8. MC Hammer

    Decided to take the plunge.

    Welcome Brandon. There's so much good information here to read. I know I just read and read for months before joining. Your forge and railroad track will get you started. What has won my wife's heart over is all the useful hooks and things I've made for the house. My first knife was a size of kitchen knife that she needed. She really sees the usefulness of this craft and hobby. When I do all the cabinet pulls I think it will just be the icing on the cake.
  9. MC Hammer

    Magnetic Blacksmith Shop Arm

    Mine is from harbor frieght but it's pretty strong. It held a hammer Saturday, I thought I'd put my 1.5 # hammer on it to see how it did. Just enough magnetic power to hold it, It holds tongs with just enough power that I can pluck it off without moving the arm or having to drag it off.
  10. MC Hammer

    Magnetic Blacksmith Shop Arm

    I forged all day Saturday and didn't have any issues with scale. I wonder if yours is higher so you are dragging the tool across the magnet and that's what is magnetizing your tools? Mine is lower so I pull my tools almost directly off the arm with minimum dragging if any.
  11. MC Hammer

    Magnetic Blacksmith Shop Arm

    Hmmm, I haven't noticed this with my tools. I just forged yesterday and everything is fine with my tools so far. I even have tongs I've stuck on there and so far nothing. Is it a game changer for you Das in terms of it's usability?
  12. MC Hammer

    200 year old colonial tongs

    I have to agree with the others. Retire those tong and keep them as is. It is difficult to date tongs. Many of the antique tongs I use could very well be really old or not. The only ones I can determine age are the ones stamped "Champion" on them.
  13. MC Hammer

    What did you do in the shop today?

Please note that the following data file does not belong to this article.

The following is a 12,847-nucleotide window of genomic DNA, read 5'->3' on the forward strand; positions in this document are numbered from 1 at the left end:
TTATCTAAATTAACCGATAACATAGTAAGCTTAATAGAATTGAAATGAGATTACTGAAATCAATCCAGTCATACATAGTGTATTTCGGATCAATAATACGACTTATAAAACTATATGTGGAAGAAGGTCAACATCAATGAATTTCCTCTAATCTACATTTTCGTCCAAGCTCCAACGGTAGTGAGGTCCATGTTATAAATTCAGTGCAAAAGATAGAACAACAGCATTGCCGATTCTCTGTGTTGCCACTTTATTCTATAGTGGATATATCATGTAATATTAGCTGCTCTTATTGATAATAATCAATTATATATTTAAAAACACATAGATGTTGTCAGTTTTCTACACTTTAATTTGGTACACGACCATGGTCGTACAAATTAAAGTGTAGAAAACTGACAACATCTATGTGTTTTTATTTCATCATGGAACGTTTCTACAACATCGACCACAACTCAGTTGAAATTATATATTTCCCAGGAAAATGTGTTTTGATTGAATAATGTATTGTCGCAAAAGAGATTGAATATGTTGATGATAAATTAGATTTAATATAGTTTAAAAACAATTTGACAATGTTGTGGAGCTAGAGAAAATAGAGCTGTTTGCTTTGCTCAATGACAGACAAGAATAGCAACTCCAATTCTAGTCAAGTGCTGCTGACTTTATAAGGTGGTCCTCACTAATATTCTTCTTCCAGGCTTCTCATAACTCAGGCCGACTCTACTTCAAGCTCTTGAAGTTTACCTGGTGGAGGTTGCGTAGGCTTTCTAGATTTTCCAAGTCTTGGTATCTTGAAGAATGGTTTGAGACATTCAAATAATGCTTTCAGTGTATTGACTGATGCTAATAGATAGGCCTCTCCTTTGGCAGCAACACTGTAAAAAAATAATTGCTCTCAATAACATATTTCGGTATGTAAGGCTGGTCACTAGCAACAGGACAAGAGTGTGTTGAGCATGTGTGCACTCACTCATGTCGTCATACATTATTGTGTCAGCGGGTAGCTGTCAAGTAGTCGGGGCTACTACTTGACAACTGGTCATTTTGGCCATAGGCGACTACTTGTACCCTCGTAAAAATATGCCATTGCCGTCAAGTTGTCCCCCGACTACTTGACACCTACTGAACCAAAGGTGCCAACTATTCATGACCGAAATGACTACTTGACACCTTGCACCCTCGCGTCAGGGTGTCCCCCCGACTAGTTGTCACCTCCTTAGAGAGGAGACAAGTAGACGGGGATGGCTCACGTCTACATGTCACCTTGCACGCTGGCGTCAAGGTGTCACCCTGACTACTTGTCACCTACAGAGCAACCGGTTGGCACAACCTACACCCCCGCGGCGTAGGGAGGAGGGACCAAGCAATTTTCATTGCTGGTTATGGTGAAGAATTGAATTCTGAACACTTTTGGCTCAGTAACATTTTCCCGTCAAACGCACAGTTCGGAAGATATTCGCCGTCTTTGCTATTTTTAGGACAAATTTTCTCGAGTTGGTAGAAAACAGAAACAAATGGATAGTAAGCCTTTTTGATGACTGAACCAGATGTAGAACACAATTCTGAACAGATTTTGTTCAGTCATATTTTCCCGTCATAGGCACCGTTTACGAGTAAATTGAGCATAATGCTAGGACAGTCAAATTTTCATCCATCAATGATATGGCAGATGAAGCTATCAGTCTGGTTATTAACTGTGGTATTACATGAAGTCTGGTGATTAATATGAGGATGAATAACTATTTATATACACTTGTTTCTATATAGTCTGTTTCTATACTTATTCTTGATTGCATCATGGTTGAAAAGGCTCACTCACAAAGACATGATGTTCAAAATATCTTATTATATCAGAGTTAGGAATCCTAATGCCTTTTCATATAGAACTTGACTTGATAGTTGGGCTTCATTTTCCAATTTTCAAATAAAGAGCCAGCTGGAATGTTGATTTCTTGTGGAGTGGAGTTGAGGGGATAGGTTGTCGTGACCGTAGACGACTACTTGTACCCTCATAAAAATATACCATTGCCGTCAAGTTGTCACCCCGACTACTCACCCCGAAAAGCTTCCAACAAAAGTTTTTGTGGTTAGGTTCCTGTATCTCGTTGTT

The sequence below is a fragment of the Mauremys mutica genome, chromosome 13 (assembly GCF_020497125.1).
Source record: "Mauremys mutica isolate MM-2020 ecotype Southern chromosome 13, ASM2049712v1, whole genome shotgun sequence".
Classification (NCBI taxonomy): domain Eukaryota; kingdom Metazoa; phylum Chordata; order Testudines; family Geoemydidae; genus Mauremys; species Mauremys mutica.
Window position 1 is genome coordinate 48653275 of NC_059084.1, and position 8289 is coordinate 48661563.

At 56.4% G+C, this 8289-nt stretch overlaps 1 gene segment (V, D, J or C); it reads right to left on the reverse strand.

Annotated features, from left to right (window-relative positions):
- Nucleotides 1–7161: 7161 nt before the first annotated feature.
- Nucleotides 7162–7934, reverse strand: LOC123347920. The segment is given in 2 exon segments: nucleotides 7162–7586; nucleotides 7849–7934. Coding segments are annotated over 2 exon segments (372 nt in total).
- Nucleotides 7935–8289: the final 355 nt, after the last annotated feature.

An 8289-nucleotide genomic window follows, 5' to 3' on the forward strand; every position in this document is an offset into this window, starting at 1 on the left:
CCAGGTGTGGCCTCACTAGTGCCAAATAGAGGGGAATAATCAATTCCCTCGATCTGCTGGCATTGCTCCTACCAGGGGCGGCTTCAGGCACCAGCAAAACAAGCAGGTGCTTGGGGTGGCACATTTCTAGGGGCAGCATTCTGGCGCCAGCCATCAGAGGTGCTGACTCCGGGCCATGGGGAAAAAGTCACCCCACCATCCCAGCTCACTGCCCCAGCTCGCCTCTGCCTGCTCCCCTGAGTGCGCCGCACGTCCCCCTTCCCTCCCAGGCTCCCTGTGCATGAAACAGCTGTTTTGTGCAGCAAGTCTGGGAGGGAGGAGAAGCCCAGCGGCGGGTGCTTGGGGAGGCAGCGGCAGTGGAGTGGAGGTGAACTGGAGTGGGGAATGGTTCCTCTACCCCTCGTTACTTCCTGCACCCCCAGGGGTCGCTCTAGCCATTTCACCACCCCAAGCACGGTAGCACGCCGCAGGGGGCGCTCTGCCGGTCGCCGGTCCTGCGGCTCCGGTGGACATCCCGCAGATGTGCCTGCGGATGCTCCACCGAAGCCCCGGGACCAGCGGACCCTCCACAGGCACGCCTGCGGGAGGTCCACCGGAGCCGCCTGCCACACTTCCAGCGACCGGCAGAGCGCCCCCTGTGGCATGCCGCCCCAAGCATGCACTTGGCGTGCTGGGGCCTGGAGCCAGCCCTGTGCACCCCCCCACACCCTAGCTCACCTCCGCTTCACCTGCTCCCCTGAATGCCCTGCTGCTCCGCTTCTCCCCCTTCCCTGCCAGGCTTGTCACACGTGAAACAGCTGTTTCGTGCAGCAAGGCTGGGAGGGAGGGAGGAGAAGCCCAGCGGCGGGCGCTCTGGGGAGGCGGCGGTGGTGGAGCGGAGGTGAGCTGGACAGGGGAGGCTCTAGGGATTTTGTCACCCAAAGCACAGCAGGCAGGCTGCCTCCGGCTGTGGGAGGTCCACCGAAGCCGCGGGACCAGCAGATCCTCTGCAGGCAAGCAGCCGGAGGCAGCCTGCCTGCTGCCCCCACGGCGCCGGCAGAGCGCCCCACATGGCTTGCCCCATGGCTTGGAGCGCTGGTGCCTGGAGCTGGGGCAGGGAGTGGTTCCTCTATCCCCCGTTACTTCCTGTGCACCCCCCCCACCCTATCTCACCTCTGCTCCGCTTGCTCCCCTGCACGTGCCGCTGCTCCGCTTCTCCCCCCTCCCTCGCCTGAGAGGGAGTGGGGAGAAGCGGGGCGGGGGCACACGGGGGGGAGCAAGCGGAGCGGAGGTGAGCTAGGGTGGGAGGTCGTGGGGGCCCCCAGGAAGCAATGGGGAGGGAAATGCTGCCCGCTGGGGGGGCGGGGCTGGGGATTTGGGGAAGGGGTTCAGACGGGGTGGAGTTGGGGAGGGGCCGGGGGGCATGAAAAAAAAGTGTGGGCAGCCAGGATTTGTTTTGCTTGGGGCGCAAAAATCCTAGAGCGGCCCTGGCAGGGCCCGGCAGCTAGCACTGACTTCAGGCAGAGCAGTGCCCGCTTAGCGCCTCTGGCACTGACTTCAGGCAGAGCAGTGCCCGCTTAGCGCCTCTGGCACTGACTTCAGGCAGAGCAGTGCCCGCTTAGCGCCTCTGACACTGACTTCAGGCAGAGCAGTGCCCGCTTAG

I like the axe thing Das. I've been really wanting to make one lately but I still have my first knife to finish. Like you, I don't have a decent grinder so it's slow going.
  14. MC Hammer

    Fishing knives, Christmas gifts

    Beautiful! Nicely done. Who wouldn't be happy receiving one of those for Christmas?
  15. MC Hammer

    First knife shape object

    Having only made my first knife a month or so ago I can tell you that the easy part is done Normalizing, quenching, tempering and grinding is where all the work is. I think that if this is the first thing you've ever forged that you did pretty well. I never recommend starting forging with knife making because all the skills I've learned since starting forging were needed by me when I made my first knife. I'd recommend grinding all the scale off and looking for cracks before you quench it just to see how you did. One rookie mistake is hammering high carbon steel when it's far too cool (red heat or below) which can cause stress fractures. Grinding will also allow you to correct the blade shape. Don't grind a right angle where the tang meets the blade as that will cause a stress area. Leave your blade thickish when quenching as this will help your warping. Finish the knife and show us pictures. Above all, be proud of what you did. How many people in your neighborhood forged a metal blade this week? Guaranteed probably zero. Don't get discouraged by the process and keep going with it. I would recommend making some hooks and things for your shop just to practice hammer control and drawing out and other base skills.